Risks associated with the clinical trial drug
Participants may have side effects (an unwanted effect of a drug or medical treatment) from the drug used in this clinical trial. Side effects can be mild to severe and even life-threatening and can vary from person to person. Existing information on the effectiveness and safety of RO7220200 from previous trials in people with retinal fluid swelling due to uveitis or diabetes will be available to trial doctors to help discuss the trial with potential participants. Potential participants will be told about the known side effects of the eye injection procedure, RO7220200 and where relevant, also potential side effects based on human and laboratory studies or knowledge of similar drugs. Since RO7220200 will be given as an injection into the study eye, the most common side‑effects are those caused by the injection procedure itself.
Potential benefits associated with the clinical trial
Participants' health may or may not improve from participation in the clinical trial, but the information that is collected may help other people who have a similar medical condition in the future.
For more information about this clinical trial see the For Expert tab on the specific ForPatients page or follow this link to ClinicalTrials.gov https://clinicaltrials.gov/ct2/show/NCT05642325
This study will assess the efficacy and safety of vamikibart in participants with uveitic macular edema.
A Phase III, Multicenter, Randomized, Double-Masked, Sham-Controlled Study to Investigate the Efficacy, Safety, Pharmacokinetics and Pharmacodynamics of Vamikibart Administered Intravitreally in Patients With Uveitic Macular Edema
- Female participants: Agreement to remain abstinent (refrain from heterosexual intercourse) or use contraception as defined by the protocol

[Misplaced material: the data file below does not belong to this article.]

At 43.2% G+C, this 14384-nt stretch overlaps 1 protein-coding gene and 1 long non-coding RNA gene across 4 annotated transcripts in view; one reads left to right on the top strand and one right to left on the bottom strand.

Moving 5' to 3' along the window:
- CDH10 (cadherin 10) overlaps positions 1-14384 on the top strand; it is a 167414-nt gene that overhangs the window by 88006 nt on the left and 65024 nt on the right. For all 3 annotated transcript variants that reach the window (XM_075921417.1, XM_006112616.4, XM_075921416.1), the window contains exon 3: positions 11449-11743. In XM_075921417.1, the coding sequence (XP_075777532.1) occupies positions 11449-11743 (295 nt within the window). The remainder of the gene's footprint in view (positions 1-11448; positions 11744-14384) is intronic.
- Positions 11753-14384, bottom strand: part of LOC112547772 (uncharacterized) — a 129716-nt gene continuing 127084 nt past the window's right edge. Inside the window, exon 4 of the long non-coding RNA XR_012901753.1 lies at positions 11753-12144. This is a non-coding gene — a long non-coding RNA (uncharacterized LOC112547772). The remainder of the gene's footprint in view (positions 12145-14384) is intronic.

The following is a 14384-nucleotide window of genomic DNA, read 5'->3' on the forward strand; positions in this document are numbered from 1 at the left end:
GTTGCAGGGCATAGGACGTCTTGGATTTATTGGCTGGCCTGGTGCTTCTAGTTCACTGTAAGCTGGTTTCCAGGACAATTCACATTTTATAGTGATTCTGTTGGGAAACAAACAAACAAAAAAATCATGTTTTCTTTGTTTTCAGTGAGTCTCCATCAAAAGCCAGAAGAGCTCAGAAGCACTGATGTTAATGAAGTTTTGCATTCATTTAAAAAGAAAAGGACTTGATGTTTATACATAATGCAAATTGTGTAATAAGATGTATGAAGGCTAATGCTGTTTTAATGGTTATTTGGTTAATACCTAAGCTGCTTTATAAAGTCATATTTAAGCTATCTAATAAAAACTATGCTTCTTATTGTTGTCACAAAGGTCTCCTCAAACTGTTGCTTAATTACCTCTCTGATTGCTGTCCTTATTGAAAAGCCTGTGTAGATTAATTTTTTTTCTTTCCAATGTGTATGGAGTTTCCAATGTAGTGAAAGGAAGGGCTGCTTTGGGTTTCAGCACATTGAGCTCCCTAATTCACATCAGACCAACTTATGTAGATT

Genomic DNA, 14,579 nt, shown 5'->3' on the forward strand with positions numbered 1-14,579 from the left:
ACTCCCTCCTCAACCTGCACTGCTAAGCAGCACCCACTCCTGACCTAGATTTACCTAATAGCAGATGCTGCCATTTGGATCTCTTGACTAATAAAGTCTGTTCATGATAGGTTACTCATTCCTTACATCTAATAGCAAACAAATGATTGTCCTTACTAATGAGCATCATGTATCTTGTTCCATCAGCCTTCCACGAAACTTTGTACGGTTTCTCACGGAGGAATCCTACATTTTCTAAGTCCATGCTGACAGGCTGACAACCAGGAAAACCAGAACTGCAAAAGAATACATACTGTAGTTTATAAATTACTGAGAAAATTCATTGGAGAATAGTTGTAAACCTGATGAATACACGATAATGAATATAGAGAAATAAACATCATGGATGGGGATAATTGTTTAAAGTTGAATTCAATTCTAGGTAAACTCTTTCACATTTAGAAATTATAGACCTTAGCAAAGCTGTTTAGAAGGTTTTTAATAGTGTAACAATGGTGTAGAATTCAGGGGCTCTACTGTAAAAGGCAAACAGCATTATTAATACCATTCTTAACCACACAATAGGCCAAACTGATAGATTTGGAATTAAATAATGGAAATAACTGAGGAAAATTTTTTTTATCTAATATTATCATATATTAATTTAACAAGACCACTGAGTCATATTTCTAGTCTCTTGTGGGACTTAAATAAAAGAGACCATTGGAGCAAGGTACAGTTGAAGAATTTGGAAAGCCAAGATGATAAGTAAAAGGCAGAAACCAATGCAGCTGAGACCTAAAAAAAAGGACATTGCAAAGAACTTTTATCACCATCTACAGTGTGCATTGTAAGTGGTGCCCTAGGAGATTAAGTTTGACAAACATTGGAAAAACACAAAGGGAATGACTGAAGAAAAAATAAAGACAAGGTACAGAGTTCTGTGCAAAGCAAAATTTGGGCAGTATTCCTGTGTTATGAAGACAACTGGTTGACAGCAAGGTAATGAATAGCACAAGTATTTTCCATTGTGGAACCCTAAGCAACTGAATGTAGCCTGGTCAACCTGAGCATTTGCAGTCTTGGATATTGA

- Diagnosis of macular edema associated with non-infectious uveitis (NIU)
- Diagnosis of active or inactive, acute, or chronic NIU of any etiology and of any anatomical type (anterior, intermediate, posterior, panuveitis)
- BCVA letter score of 73 to 19 letters (inclusive) on Early Treatment Diabetic Retinopathy Study (EDTRS)-like charts
- Evidence of active or latent syphilis infection
- Evidence of active or latent tuberculosis infection and/or positive tuberculosis assay, or previous or current HIV diagnosis
- Serious acute or chronic medical or psychiatric illness
- History of major ocular and non-ocular surgical procedures
- Uncontrolled IOP or glaucoma or chronic hypotony
- Any anatomical changes or media opacity in the study eye preventing evaluation of retina, vitreous, and capture of study images
- Prior use of IVT biologics including anti-VEGFs less than 2-4 months prior to Day 1; received IVT Methotrexate within 4 months prior to Day 1
- Prior macular laser therapy, cataract surgery within 6 months and laser capsulotomy within 3 months of Day 1
- Topical corticosteroids and/or topical NSAID > 3 drops per day in the 14 days prior to Day 1 (D1); intraocular or periocular corticosteroid injections in the 2 months prior to D1; subconjunctival corticosteroid injection within 1 month prior to Day 1; an OZURDEX implant in the 4 months prior to D1; YUTIQ, RETISERT or ILUVIEN implant in the 3 years prior to D1
- Diagnosis of macular edema due to any cause other than NIU
- Any major ocular conditions that may require medical or surgical intervention during the study period to prevent vision loss
For the latest version of this information please go to www.forpatients.roche.com